Ministers have instructed their officials to “engage” with student housing operators after two of the big players in the sector said they will offer students only 51-week tenancies for the 2024/25 academic year.
Minister for Housing Darragh O’Brien and Minister for Further and Higher Education Simon Harris acted after student landlords Aparto and Yugo – which offer more than 4,500 bed spaces in Dublin and Cork between them – decided they will no longer offer 41-week leases in line with the college year.
A spokeswoman for the Department of Higher and Further Education said that while there may be some demand for 51-week leases, “it is not desirable for the vast majority” of students.
“The Ministers have asked their officials to establish the circumstances and consider what action may follow,” she said.
Student management plans submitted as part of the original planning process for a number of Aparto’s Dublin accommodations stipulated the letting period would be 40 weeks. The planning permissions granted for Dorset Point and Binary Hub were subject to conditions which included that the facilities be operated in line with those student management plans.
In the case of Dorset Point, the planning permission stated: “The student accommodation complex shall be operated and managed in accordance with the measures indicated in the Student Management Plan submitted to the planning authority with the planning application. Any changes in the operation and management of the complex shall be the subject of a new planning application.”
Aparto is charging up to €288 a week in Dorset Point for the next academic year and €300 a week at Binary Hub, meaning most students or their families will be paying up to €3,000 they do not need and will not be using.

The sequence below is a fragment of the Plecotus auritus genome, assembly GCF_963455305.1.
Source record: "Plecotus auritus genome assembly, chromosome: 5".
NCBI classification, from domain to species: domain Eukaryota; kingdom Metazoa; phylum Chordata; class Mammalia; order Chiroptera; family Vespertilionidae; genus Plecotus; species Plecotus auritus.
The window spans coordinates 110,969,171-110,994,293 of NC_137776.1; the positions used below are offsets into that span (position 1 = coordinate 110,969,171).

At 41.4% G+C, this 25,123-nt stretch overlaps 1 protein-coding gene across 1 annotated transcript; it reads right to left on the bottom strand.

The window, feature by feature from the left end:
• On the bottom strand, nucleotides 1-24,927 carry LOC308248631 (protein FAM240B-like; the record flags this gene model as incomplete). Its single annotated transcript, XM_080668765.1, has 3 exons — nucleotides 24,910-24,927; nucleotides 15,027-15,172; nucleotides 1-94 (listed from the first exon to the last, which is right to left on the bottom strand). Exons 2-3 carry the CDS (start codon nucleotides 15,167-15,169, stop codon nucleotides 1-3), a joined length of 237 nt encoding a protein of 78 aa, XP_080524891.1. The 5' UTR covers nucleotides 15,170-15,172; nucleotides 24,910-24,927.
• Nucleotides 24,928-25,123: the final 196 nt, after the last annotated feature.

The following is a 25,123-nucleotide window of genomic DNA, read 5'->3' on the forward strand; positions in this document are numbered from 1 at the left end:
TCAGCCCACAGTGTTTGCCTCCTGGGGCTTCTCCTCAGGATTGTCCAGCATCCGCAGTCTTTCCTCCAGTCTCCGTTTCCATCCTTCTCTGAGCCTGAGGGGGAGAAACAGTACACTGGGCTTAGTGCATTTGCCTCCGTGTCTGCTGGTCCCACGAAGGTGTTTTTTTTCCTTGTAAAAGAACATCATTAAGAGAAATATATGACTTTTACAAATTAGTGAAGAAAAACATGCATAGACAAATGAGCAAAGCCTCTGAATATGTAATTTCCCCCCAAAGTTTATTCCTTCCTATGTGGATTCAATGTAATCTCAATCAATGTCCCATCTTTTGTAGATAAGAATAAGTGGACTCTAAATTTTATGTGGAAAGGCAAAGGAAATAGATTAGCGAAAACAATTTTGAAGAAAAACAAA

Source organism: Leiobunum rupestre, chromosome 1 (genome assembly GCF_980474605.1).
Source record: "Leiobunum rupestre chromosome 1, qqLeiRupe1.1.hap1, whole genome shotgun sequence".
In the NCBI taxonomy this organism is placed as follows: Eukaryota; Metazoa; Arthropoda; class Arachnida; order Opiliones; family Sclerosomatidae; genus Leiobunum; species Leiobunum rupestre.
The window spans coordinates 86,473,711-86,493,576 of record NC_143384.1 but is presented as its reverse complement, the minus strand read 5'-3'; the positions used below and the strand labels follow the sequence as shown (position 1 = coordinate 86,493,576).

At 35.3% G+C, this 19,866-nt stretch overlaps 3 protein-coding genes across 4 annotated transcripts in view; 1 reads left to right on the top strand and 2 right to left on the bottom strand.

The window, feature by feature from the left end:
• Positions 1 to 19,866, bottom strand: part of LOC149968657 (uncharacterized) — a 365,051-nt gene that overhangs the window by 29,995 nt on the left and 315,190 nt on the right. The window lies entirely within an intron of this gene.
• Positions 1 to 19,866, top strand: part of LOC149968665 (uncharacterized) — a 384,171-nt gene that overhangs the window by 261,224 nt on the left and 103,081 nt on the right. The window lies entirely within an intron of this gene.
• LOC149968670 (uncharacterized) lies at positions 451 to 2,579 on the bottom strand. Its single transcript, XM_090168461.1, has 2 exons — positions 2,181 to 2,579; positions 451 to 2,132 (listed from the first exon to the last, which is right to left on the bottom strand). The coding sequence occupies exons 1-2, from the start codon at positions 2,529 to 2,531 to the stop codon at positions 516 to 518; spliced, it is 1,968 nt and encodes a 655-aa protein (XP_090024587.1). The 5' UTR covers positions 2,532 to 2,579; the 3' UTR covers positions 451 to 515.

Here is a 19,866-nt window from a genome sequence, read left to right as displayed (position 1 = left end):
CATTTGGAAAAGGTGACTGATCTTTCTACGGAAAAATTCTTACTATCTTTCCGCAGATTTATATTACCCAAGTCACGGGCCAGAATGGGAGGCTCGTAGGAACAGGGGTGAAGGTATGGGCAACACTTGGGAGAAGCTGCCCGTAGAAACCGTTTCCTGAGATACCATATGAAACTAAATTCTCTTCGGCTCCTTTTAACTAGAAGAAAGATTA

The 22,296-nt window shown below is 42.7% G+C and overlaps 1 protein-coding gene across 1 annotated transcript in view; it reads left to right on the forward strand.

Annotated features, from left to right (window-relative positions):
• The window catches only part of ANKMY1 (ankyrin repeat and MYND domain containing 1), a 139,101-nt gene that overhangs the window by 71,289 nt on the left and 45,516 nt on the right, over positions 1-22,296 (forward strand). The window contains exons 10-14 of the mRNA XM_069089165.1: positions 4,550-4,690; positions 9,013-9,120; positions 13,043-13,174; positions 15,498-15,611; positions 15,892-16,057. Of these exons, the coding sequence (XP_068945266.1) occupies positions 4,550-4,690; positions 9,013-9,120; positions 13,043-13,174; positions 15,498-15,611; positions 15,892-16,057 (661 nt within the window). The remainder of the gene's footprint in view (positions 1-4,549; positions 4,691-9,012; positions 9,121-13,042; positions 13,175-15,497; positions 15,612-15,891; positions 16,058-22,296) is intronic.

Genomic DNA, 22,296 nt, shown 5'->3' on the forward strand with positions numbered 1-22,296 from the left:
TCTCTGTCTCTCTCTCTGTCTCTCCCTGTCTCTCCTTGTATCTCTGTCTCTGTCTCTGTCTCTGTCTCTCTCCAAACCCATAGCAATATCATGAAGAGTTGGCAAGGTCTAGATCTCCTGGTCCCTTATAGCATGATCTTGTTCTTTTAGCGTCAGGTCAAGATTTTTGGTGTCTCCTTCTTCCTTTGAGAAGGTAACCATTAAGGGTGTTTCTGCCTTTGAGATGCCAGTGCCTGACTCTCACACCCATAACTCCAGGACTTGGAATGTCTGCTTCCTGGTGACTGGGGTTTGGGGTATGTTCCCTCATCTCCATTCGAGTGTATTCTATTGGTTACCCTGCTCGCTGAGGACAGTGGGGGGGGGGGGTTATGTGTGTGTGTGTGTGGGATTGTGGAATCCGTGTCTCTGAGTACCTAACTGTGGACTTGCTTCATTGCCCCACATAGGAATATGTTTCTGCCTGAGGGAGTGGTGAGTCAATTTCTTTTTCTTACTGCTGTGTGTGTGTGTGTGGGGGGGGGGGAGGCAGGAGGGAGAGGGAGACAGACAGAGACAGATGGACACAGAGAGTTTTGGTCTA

Property group Hines, which owns Aparto, told The Irish Times it operates fully “within the remit of its statutory obligation”.
Hines acquired Binary Hub and Dorset Point – planning permissions for which were granted in 2014 and 2016 – from ThreeSixty Developments, a portfolio company of funds managed by Oaktree Capital Management, in 2016. Aparto operates five locations in Dublin, including the former Montrose Hotel near University College Dublin.
A spokesman for Hines said: “Aparto operates within the remit of its statutory obligations. All current uses of its facilities throughout the calendar year are permitted under existing legislation and are legally compliant. Its practices are in line with that of similar-sized operators within the purpose-built student accommodation sector in the Dublin area.”
Hines previously said the change was driven by “market trends” and an increase in inquiries about lengthier tenancies. Other student accommodation providers, including Yugo, have moved to a 51-week model across its various properties in Dublin and Cork.
Mairéad Farrell, Sinn Féin spokeswoman on higher education, said the Government had clearly taken its eye off the ball “in relation to how these investment funds or vulture funds have been able to take over the market”.
She said a 51-week lease “is not realistic for students in terms of cost and once again the Minister and the department are totally failing to understand the impact their policies are actually having on students being able to access third-level education”.
Dublin City Council declined to respond to The Irish Times’s queries last week.